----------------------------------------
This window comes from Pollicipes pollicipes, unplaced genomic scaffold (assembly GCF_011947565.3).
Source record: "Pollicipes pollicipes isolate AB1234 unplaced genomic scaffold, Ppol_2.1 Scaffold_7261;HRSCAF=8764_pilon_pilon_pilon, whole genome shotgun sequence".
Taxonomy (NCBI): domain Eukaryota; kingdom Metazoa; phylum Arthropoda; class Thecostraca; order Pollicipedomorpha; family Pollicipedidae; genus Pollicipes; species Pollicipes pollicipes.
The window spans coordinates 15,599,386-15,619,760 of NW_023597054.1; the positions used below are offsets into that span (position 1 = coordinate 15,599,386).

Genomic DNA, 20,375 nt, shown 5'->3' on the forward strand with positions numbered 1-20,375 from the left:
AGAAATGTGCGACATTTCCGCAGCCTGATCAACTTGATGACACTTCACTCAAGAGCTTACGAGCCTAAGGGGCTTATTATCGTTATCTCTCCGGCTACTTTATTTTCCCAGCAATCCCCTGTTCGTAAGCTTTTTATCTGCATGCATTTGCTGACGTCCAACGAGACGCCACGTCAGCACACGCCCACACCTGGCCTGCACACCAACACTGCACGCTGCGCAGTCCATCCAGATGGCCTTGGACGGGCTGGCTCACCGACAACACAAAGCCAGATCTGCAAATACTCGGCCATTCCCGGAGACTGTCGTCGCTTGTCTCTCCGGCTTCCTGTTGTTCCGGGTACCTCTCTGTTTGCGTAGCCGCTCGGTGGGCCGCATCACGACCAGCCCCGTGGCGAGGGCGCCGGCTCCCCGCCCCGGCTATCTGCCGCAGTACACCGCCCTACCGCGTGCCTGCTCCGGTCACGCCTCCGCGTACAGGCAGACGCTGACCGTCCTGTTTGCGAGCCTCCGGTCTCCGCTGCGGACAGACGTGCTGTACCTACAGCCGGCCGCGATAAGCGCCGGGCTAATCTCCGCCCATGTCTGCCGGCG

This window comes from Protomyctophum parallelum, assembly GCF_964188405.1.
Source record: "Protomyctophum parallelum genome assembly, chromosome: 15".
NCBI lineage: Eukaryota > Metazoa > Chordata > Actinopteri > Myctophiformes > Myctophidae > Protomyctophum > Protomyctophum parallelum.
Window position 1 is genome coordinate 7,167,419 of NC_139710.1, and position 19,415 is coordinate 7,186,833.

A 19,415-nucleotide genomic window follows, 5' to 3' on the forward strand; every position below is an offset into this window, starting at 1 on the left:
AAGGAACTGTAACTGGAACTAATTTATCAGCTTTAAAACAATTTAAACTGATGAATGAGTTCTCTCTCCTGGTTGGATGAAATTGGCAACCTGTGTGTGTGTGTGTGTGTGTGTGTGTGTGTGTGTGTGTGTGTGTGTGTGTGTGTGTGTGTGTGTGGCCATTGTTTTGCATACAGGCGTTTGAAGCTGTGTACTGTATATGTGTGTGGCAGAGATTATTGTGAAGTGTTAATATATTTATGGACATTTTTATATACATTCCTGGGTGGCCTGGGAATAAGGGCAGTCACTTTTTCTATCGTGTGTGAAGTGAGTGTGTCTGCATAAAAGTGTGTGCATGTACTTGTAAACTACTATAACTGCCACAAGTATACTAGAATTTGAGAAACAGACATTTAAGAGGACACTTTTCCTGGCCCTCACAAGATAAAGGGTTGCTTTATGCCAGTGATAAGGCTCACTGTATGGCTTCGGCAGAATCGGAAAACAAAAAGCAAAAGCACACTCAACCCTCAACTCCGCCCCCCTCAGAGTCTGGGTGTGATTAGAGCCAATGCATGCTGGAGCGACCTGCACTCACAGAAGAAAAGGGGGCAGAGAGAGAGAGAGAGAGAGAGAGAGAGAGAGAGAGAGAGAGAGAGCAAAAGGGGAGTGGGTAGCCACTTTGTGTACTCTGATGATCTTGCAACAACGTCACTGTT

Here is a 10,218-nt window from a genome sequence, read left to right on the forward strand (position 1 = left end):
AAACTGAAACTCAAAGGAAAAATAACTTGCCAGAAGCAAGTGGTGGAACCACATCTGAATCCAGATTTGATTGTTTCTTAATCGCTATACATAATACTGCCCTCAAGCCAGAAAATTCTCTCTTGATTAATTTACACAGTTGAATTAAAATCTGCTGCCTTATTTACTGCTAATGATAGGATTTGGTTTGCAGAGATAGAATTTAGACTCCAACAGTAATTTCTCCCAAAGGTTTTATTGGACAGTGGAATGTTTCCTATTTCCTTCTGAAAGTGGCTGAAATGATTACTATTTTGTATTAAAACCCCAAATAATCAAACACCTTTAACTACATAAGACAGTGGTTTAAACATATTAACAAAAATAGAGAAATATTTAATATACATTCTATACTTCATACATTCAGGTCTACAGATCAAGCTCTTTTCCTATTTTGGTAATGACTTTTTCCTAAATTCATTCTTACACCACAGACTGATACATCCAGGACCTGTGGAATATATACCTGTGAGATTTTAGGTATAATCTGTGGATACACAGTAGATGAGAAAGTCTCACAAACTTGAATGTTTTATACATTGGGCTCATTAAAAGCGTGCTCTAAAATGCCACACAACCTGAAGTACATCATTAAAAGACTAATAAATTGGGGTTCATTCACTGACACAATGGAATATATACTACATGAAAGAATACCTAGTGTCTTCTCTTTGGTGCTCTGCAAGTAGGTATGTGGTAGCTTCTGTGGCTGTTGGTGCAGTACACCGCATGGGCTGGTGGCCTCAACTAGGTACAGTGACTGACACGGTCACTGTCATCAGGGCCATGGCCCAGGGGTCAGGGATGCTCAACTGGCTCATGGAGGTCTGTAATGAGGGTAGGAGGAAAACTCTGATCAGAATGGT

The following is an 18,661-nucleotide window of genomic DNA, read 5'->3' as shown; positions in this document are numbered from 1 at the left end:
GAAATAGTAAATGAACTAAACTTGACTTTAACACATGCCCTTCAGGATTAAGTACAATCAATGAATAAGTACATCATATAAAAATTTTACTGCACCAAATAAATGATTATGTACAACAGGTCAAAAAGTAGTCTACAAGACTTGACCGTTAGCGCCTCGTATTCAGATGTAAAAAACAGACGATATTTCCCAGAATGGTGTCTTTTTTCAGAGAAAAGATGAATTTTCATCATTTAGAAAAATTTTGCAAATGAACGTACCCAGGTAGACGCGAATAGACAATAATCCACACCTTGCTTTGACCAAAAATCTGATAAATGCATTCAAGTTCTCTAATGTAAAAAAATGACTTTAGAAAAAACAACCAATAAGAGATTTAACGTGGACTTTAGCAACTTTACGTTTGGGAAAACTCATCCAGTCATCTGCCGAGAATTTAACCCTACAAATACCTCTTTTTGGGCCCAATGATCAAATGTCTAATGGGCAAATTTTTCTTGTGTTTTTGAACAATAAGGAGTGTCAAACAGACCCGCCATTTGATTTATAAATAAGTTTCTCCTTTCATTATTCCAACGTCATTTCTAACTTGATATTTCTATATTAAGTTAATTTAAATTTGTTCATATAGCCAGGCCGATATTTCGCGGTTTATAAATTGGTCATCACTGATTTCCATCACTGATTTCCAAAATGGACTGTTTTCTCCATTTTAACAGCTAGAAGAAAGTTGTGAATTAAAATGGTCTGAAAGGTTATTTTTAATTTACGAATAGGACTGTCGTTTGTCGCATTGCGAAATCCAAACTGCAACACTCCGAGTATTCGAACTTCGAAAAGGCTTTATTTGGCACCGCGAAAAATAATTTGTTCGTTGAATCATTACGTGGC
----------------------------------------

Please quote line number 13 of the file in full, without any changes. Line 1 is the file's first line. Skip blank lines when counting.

Here is a 10,218-nt window from a genome sequence, read left to right on the forward strand (position 1 = left end):